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How Going Over Niagara Works


The Three Niagara Falls
Overview of Niagara Falls
Overview of Niagara Falls
Photo courtesy NARA

Niagara Falls lies on the Niagara River between Canada and New York. Water from four of the Great Lakes runs into the Niagara River and drains into the lowest Great Lake, Lake Ontario. While the original location of Niagara Falls was in present-day Lewiston, New York, it has since crept southward to its current location due to erosion. The falls recede about 4 to 5 feet (122-152 cm) each year.

Niagara Falls is actually not one waterfall, but three. The Niagara River flows down from Lake Erie and is divided by Goat Island. There, part of it flows to the horseshoe-shaped Canadian Falls (aptly named Horseshoe Falls), and the rest flows to the American Falls. At the American falls, the river is also split by a second small island, Luna Island, creating the third, small waterfall known as Bridal Veil Falls.

Canadian (Horseshoe) Falls
Canadian (Horseshoe) Falls
Photo courtesy NARA
American Falls
American Falls
Photo courtesy NARA

The vertical drop to the water at the bottom, in the Maid of the Mist pool, varies depending upon how much water is being diverted to the hydroelectric facility upstream of the Falls. The American Falls is slightly higher than the Horseshoe Falls but has much less water going over it. It is estimated that 10 percent of the Niagara River's water goes over the American Falls, while 90 percent goes over the Canadian Horseshoe Falls.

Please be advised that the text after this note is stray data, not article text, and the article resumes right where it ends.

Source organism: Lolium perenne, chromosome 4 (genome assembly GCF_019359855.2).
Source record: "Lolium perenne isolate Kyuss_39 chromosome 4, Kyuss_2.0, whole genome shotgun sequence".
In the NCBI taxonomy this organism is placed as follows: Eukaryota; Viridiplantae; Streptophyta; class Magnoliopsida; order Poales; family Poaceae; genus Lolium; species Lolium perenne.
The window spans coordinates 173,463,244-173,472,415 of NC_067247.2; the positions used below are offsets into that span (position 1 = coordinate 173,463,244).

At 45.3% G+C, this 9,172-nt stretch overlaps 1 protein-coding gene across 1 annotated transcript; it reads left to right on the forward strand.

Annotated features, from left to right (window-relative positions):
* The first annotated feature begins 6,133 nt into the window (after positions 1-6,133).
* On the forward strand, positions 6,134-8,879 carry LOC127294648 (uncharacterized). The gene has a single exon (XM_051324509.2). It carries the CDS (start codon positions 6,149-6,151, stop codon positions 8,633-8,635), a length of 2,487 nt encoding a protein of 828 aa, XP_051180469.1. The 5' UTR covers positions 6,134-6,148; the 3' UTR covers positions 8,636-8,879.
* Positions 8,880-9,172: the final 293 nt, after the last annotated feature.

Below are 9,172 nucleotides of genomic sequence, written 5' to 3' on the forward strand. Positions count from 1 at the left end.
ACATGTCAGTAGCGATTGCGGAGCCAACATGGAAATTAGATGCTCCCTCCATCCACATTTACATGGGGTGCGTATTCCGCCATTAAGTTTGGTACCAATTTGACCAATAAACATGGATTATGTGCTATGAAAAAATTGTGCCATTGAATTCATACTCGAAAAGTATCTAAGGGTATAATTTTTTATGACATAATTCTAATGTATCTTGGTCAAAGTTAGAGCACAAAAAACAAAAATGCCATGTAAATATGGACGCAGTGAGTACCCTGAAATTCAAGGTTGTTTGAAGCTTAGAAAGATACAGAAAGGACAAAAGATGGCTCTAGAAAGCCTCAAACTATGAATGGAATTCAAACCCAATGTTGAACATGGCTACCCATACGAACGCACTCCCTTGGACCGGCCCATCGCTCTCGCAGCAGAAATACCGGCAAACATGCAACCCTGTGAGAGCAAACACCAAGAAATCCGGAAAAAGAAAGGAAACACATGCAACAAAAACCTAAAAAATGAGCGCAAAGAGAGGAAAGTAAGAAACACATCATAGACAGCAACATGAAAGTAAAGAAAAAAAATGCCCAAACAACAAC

American Falls is about 830 feet (253 meters) wide with a vertical drop of 180 feet (55 meters). Bridal Veil Falls, which is just to the right of the American Falls, is the smallest of the three water falls -- about 56 feet (17 meters) wide, with a vertical drop that averages 78 feet (24 meters) and continues cascading down the boulders into the Maid of the Mist Pool, which is another 103 feet (31 meters) below. Horseshoe Falls, on the Canadian side, has the largest volume of water and a vertical drop of 170 feet (52 meters) to the water level, plus another 180 feet to the base of the Falls.